Over the past several months, we have posted a number of blogs related to relatively common errors and misuses of words in the English language that have the potential to alter the meaning of an applicant’s intended usage, usually not to the applicant’s benefit. In this respect, we are firm believers in the fundamental concept that, in grant applications, an applicant should write exactly what s/he means, and mean exactly what s/he writes. While skeptics might argue that the use of particular language is secondary to the all-important science, we would respectfully disagree. In this regard, we earlier referenced the observations of Andreas Johansson, a Swedish journalist/writer who has written a scholarly article, Thinking and Communicating with Clarity and Precision. In that article, he points out that “Language and thinking are closely entwined. Like either side of a coin, they are inseparable.” He further points out that: “Intelligent people strive to communicate accurately in both written and oral form, taking care to use precise language, defining terms, using correct names and universal labels and analogies.” In this latter respect, remember that, as Johansson has so clearly pointed out: “When you hear (read) fuzzy language, it is a reflection of fuzzy thinking.”! See for example, Part 4 in our Dangerous Words to Avoid blog series.
In today’s post, we would like to discuss the use of the very familiar word grant. The Merriam-Webster dictionary usually defines the word grant as a verb in which something is bestowed on someone; however, in our case, a more accurate definition is provided by the Merriam-Webster thesaurus which defines grant as “a sum of money allocated for a specific use by official or formal action”. A number of synonyms to grant are also provided, including, among others: “allocation, allotment and appropriation”. Most federal funding agencies would define a grant as something “awarded” to an applicant, or group of applicants, following critical evaluation of a grant proposal. When considering that most of this information will likely come as relatively common knowledge to most readers of this blog post, it remains even more puzzling why the word grant is so commonly misused.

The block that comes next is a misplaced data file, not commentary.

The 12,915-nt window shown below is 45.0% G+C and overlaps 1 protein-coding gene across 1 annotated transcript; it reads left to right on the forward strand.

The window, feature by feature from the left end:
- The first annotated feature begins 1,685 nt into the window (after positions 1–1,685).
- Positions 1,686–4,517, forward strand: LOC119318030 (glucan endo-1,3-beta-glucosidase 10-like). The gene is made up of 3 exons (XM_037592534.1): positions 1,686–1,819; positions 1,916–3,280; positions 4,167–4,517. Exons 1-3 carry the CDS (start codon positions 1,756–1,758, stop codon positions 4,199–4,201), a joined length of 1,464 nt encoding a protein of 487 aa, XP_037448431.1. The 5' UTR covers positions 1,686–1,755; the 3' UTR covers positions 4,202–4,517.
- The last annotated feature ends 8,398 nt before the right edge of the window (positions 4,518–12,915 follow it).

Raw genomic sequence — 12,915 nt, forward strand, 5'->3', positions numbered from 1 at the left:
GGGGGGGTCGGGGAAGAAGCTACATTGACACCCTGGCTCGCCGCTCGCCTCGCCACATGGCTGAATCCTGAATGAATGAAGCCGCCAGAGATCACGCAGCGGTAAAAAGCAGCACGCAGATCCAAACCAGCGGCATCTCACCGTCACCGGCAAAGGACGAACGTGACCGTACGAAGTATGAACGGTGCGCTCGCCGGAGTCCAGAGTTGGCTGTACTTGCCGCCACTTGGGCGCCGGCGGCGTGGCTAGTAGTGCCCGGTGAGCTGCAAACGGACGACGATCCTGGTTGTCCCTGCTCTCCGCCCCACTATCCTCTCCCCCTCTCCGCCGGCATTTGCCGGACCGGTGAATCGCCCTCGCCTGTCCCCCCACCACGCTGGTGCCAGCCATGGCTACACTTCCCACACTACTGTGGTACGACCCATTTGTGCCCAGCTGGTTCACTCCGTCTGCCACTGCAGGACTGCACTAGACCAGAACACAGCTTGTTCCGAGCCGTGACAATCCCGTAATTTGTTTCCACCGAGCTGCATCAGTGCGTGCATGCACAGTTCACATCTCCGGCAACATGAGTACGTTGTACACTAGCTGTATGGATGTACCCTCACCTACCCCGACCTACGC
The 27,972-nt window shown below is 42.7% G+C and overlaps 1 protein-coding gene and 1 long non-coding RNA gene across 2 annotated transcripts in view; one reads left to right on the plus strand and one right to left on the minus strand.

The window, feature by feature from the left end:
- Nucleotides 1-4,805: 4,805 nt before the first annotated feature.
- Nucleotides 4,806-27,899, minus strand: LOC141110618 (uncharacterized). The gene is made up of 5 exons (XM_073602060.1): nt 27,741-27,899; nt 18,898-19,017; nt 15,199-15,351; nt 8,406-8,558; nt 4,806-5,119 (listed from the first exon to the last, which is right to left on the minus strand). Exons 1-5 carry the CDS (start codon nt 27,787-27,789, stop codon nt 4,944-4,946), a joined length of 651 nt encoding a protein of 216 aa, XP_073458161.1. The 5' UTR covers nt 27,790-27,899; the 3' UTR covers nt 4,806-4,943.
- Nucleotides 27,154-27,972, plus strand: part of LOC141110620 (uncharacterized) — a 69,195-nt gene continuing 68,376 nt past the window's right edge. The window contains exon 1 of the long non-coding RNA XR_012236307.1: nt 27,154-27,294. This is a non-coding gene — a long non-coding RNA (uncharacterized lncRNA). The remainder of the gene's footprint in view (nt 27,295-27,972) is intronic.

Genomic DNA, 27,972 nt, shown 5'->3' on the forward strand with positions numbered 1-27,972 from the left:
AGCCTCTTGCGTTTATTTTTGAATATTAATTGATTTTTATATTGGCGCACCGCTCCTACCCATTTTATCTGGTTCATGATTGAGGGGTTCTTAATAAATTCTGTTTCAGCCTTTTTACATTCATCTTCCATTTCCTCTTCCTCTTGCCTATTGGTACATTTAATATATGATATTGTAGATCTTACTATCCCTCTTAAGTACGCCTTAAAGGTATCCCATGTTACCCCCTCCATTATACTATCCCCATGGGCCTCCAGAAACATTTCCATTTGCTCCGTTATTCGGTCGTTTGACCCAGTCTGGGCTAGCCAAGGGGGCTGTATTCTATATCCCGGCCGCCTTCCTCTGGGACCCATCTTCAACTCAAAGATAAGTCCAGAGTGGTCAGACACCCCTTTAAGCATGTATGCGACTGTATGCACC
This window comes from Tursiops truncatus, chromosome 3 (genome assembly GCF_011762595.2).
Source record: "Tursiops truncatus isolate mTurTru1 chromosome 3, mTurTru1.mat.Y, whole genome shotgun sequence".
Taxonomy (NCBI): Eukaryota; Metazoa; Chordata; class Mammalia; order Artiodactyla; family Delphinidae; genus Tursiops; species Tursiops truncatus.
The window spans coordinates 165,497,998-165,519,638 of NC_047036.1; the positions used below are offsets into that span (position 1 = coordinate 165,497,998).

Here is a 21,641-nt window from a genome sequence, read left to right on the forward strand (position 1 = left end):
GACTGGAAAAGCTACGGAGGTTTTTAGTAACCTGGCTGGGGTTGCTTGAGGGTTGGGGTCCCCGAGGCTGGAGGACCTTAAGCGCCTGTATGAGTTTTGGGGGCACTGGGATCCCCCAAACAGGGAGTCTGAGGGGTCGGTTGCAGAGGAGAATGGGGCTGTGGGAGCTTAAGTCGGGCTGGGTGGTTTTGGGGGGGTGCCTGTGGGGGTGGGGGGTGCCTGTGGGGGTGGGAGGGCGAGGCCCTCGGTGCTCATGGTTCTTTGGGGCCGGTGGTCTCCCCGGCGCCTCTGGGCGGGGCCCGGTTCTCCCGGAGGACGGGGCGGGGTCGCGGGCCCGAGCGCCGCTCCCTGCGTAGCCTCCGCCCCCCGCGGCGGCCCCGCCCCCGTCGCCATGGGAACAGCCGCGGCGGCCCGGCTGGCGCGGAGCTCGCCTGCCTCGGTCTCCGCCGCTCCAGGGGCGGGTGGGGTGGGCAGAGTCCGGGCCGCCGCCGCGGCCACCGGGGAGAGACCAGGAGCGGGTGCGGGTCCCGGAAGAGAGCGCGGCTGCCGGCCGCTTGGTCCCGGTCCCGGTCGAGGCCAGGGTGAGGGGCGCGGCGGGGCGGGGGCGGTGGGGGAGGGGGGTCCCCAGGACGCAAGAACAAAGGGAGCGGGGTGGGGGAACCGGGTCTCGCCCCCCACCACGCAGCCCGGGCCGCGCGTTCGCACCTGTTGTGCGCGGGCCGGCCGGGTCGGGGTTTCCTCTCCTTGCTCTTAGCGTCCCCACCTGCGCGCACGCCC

In this respect, a surprising number of applicants refer in their grant proposals to the application itself as being an actual grant. For example: “In this grant, we have outlined our strategy to define the underlying mechanism responsible for…”, or “The underlying scientific premise of this grant is that…”. When used in this way, an applicant is making the implicit assumption that the outcome of the evaluation of the proposal will be a grant, or award. With funding rates in the 10% range, there is certainly no assurance that an application will necessarily translate to a funded award.
Perhaps an even more egregious use of the word grant is the relatively common phrase “grant writer” with the implication being that the subject of this phrase (writer) will actually write a grant. Another way of stating this would be that the writer is writing an award (since a grant is, by definition, an award) and, of course, this would be impossible. In fact, as we are constrained to point out to applicants on more occasions than we like, “You are not writing a grant. If that was all there is to it, everyone would be funded! In fact, you are writing a grant proposal. Only if it is funded, will an award/grant materialize.
We would respectfully submit that this is among the most common misuses of the word grant that we have encountered with applicants. In fact, we ourselves are not entirely without fault, given that the name of our organization is Grant Writer’s Seminars and Workshops. Moreover, in the early days of our organization, our seminar was entitled “Write Winning Grants”. It was not until a participant in one of these seminars wrote to us to inform us of how invaluable the program had been to him (very gratifying, of course); however, this same participant also indicated to us, “I almost decided not to attend since only those who are relatively naïve would think about writing a grant!” At this point, we would certainly not disagree. (Our seminar program is now appropriately entitled “Write Winning Grants Proposals”.)
If our readers would train themselves to substitute the word award every time there is a temptation to use the word grant, there would never be a problem in the misuse of this important word in the common vernacular of grant applicants.